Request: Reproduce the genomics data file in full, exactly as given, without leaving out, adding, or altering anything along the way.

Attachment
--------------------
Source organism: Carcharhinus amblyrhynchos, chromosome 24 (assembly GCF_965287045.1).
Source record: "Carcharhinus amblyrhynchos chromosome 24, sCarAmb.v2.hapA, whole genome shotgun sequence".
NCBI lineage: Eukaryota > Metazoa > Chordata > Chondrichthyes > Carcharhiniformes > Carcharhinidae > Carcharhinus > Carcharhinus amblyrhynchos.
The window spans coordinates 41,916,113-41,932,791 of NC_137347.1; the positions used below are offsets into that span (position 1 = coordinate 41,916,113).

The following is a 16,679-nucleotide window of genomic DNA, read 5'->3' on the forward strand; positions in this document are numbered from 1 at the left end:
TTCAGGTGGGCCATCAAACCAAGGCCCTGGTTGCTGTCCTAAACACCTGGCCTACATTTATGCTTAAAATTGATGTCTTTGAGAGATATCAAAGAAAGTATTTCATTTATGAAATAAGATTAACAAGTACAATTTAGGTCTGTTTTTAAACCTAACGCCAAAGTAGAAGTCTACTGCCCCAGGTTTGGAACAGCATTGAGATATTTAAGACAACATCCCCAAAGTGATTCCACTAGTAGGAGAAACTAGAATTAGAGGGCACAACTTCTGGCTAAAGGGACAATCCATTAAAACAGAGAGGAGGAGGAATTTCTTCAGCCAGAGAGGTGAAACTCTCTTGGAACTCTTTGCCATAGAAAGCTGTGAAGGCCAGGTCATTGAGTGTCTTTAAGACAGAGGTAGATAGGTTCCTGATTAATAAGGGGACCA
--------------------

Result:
Source organism: Carcharhinus amblyrhynchos, chromosome 24 (assembly GCF_965287045.1).
Source record: "Carcharhinus amblyrhynchos chromosome 24, sCarAmb.v2.hapA, whole genome shotgun sequence".
NCBI lineage: Eukaryota > Metazoa > Chordata > Chondrichthyes > Carcharhiniformes > Carcharhinidae > Carcharhinus > Carcharhinus amblyrhynchos.
The window spans coordinates 41,916,113-41,932,791 of NC_137347.1; the positions used below are offsets into that span (position 1 = coordinate 41,916,113).

The following is a 16,679-nucleotide window of genomic DNA, read 5'->3' on the forward strand; positions in this document are numbered from 1 at the left end:
TTCAGGTGGGCCATCAAACCAAGGCCCTGGTTGCTGTCCTAAACACCTGGCCTACATTTATGCTTAAAATTGATGTCTTTGAGAGATATCAAAGAAAGTATTTCATTTATGAAATAAGATTAACAAGTACAATTTAGGTCTGTTTTTAAACCTAACGCCAAAGTAGAAGTCTACTGCCCCAGGTTTGGAACAGCATTGAGATATTTAAGACAACATCCCCAAAGTGATTCCACTAGTAGGAGAAACTAGAATTAGAGGGCACAACTTCTGGCTAAAGGGACAATCCATTAAAACAGAGAGGAGGAGGAATTTCTTCAGCCAGAGAGGTGAAACTCTCTTGGAACTCTTTGCCATAGAAAGCTGTGAAGGCCAGGTCATTGAGTGTCTTTAAGACAGAGGTAGATAGGTTCCTGATTAATAAGGGGACCA